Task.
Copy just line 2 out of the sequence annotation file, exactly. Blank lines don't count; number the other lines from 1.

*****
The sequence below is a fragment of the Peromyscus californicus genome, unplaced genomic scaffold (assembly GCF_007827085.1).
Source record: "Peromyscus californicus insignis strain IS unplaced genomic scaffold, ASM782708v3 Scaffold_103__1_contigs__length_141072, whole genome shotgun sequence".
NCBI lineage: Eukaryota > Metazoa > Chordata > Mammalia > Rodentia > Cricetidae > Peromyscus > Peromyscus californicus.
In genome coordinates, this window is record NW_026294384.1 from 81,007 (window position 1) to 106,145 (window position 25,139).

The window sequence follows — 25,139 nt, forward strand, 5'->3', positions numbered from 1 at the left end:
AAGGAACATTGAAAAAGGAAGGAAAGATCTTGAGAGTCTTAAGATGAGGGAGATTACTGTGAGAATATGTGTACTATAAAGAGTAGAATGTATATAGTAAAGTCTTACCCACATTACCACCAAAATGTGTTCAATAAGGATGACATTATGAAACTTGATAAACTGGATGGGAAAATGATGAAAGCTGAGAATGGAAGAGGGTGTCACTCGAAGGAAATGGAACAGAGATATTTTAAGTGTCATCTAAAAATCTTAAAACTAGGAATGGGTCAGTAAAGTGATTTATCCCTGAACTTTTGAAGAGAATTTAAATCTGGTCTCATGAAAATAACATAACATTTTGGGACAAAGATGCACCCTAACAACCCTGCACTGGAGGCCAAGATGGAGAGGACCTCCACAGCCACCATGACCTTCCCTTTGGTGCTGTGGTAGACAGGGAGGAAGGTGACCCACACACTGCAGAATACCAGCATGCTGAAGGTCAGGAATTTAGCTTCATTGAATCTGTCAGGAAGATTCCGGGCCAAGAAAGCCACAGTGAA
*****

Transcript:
Source record: "Peromyscus californicus insignis strain IS unplaced genomic scaffold, ASM782708v3 Scaffold_103__1_contigs__length_141072, whole genome shotgun sequence".